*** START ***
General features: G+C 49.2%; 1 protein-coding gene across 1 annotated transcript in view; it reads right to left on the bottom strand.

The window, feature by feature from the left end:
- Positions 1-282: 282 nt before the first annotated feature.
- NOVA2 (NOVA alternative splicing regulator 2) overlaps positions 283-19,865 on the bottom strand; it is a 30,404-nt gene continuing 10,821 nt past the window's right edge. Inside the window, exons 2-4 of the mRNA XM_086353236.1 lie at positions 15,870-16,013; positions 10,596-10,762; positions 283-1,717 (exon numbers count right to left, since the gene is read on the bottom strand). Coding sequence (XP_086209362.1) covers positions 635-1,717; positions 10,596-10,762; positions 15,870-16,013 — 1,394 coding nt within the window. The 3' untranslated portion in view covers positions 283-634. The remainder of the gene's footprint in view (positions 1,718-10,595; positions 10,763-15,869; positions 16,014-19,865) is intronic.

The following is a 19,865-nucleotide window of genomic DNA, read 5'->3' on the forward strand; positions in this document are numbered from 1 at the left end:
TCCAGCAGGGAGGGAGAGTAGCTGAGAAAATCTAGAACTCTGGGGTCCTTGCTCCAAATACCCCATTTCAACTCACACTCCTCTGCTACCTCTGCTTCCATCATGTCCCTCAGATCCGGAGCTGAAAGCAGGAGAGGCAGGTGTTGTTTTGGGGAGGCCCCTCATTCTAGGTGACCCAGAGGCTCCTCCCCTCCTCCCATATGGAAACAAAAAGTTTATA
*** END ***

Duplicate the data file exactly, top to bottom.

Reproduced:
General features: G+C 49.2%; 1 protein-coding gene across 1 annotated transcript in view; it reads right to left on the bottom strand.

The window, feature by feature from the left end:
- Positions 1-282: 282 nt before the first annotated feature.
- NOVA2 (NOVA alternative splicing regulator 2) overlaps positions 283-19,865 on the bottom strand; it is a 30,404-nt gene continuing 10,821 nt past the window's right edge. Inside the window, exons 2-4 of the mRNA XM_086353236.1 lie at positions 15,870-16,013; positions 10,596-10,762; positions 283-1,717 (exon numbers count right to left, since the gene is read on the bottom strand). Coding sequence (XP_086209362.1) covers positions 635-1,717; positions 10,596-10,762; positions 15,870-16,013 — 1,394 coding nt within the window. The 3' untranslated portion in view covers positions 283-634. The remainder of the gene's footprint in view (positions 1,718-10,595; positions 10,763-15,869; positions 16,014-19,865) is intronic.

The following is a 19,865-nucleotide window of genomic DNA, read 5'->3' on the forward strand; positions in this document are numbered from 1 at the left end:
TCCAGCAGGGAGGGAGAGTAGCTGAGAAAATCTAGAACTCTGGGGTCCTTGCTCCAAATACCCCATTTCAACTCACACTCCTCTGCTACCTCTGCTTCCATCATGTCCCTCAGATCCGGAGCTGAAAGCAGGAGAGGCAGGTGTTGTTTTGGGGAGGCCCCTCATTCTAGGTGACCCAGAGGCTCCTCCCCTCCTCCCATATGGAAACAAAAAGTTTATA